legal operations
Legal07 June, 2021

Legal Operations is modernising the traditional legal sector

In conversation with Cindy de la Fuente and Douwe Groenevelt

Legal Operations is a relatively new specialism within the legal sector. Cindy de la Fuente, Legal Excellence Manager with AkzoNobel, and Douwe Groenevelt, Deputy General Counsel at ASML, say the sector is relatively new in terms of optimising work processes. Why is this specialist field gaining interest, and what is the benefit of appointing a Legal Operations Manager? An interview with Cindy and Douwe about the added value of Legal Operations.

Cindy de la Fuente joined AkzoNobel as Legal Excellence Manager in 2019. AkzoNobel was one of the first companies in the Netherlands to position this role at a strategic level. Douwe Groenevelt joined ASML in 2014, and was appointed as Deputy General Counsel in 2019. His responsibilities include managing the Legal Operations strategy of the legal department.

Why Legal Operations is necessary

According to Douwe, the legal sector is lagging behind other departments when it comes to optimising work processes: “Areas such as IT, HR and Finance started appointing operations managers some time ago.” Cindy explains: “It is only since the financial crisis that really stringent demands have been placed on the budgets of legal departments, putting greater emphasis on how the work gets done. It became increasingly important for the right people to do the right things. This meant a growing requirement for legal departments to optimise, and the need for Legal Operations was born.”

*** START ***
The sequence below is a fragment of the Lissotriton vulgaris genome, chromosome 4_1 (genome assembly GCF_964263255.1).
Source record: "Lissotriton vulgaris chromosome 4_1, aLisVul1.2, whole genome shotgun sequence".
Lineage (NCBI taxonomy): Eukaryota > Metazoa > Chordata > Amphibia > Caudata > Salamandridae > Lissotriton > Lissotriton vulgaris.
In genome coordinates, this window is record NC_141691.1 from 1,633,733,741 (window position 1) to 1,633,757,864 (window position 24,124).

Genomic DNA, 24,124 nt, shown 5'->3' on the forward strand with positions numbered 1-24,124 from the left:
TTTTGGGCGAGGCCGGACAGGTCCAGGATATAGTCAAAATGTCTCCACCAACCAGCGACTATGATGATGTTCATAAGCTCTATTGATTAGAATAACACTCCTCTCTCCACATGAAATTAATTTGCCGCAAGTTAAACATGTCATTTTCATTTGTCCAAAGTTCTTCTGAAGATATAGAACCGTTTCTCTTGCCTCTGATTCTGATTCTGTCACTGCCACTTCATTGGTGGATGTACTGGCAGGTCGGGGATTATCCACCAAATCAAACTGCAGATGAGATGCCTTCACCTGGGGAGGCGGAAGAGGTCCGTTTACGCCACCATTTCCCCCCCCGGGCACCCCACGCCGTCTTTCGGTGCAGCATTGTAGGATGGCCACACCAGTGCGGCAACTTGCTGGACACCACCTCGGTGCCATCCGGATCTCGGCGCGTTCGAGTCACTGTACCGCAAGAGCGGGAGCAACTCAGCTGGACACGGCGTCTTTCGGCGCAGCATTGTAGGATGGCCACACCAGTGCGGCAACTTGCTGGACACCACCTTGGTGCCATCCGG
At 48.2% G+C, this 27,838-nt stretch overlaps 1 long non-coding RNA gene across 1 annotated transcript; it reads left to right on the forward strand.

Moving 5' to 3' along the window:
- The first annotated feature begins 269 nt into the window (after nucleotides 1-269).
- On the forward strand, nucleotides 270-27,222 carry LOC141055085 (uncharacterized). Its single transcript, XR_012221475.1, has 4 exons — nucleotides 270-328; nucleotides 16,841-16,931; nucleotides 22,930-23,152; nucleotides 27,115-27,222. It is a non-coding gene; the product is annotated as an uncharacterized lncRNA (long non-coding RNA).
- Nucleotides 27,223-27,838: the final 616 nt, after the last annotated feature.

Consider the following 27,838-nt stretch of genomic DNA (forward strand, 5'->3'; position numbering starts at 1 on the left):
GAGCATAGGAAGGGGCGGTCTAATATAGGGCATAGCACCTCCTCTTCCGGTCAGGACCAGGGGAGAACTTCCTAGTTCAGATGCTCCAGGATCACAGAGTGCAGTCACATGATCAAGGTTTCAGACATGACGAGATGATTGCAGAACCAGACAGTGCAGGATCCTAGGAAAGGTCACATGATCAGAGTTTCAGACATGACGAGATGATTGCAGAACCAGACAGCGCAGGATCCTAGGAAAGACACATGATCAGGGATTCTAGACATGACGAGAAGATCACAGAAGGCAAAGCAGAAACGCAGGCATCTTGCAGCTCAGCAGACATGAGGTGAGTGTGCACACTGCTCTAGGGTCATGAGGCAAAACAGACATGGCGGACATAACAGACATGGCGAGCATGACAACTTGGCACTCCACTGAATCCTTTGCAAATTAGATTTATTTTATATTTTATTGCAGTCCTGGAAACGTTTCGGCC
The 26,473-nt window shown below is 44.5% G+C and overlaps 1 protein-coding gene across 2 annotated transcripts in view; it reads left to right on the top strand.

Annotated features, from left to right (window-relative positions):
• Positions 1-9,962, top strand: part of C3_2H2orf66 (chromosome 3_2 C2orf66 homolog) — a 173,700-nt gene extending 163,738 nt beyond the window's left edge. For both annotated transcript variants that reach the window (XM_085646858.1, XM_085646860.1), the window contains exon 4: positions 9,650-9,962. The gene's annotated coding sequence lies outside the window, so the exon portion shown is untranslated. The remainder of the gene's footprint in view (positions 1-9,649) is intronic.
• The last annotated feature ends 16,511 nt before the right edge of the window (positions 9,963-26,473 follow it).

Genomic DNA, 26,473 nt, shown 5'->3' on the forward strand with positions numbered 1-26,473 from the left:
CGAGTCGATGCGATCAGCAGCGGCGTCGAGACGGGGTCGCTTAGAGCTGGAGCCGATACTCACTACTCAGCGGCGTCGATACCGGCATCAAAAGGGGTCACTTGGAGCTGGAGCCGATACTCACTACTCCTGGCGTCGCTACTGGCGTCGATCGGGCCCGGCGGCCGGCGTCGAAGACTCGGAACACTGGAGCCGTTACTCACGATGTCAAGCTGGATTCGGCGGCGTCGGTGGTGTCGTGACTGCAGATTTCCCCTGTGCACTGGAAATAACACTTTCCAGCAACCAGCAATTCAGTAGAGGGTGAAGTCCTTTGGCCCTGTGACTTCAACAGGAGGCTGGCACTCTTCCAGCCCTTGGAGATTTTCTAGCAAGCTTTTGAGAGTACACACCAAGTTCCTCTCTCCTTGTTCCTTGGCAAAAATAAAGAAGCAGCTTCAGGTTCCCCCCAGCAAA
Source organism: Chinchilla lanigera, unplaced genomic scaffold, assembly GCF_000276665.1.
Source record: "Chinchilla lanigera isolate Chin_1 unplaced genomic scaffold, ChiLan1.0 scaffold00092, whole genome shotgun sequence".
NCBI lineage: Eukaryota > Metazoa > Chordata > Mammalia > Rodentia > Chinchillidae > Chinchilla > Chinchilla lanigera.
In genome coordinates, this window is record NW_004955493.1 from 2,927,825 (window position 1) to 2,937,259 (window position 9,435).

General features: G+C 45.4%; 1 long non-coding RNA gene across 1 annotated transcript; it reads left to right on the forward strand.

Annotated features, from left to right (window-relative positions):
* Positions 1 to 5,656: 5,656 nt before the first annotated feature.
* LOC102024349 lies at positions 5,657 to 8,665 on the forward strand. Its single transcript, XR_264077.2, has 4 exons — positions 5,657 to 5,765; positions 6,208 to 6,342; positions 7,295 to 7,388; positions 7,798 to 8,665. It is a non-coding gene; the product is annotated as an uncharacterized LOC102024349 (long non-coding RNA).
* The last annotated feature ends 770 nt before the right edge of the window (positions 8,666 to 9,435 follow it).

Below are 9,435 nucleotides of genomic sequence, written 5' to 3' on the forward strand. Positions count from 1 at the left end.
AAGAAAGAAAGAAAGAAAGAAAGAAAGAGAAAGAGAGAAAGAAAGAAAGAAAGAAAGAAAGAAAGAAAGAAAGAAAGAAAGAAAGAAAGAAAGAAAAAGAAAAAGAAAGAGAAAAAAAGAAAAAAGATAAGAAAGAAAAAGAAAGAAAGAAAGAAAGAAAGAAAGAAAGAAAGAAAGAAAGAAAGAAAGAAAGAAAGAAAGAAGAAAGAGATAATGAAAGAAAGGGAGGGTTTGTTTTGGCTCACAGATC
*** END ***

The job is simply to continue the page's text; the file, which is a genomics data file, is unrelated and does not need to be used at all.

Legal Operations is a service that Cindy, herself, was looking for around ten years ago: “In 2012, I was working as an interim legal counsel. I was keen to focus on the substance of the tasks at hand, so I wanted to find an organisation to structure and optimise my work processes. This service didn’t exist back then, so I decided to do the job myself.”

“Legal work is increasingly being broken down into different elements, with more critical consideration given to what work needs to be done by a legal adviser or lawyer.” - Douwe Groenevelt, Deputy General Counsel with ASML

The added value of Legal Operations

The exact definition of Legal Operations depends on who you ask, according to Cindy. “It’s a management role in the broad sense; you do everything apart from the actual legal substance. You ensure that processes are optimised. The focus soon shifts to technology, but my feeling is that’s the end point. You start with your people, and then you look at the technological solutions. For Douwe, technology is a supporting tool: “Don't look at technology as an immediate answer to problems, or as a way of optimising work processes. You have to start by setting out what you want to achieve. Next, you look at whether the work can be optimised through different process agreements with the ‘business’ (the internal client). Finally, you assess whether technology can support your needs. And it is only when you can’t get the technological support you need with existing (standard) software within the organisation that you should look outside.”

“Automating activities that really aren’t necessary is a waste of time and money.” - Cindy de la Fuente, Legal Excellence Manager with AkzoNobel

A process of falling down and getting back up again

Douwe says that optimising the work processes of a legal department always involves some setbacks: “It’s a transformative process, and that involves falling down and getting back up again. The key thing is to manage expectations. Things don’t always go smoothly, and you have to be prepared for that.” That is exactly what Cindy wants to pass on to her colleagues: “Lawyers want to avoid making mistakes, which is understandable in a legal environment, but that can hamper innovation. To modernise, you preferably want to test a product or service at the earliest possible stage, and not spend too much effort refining it. Inherent to this ‘agile’ way of working is that a product or service sometimes doesn’t make it to the finish line. That shouldn’t be seen as a failure, but as an opportunity to learn.”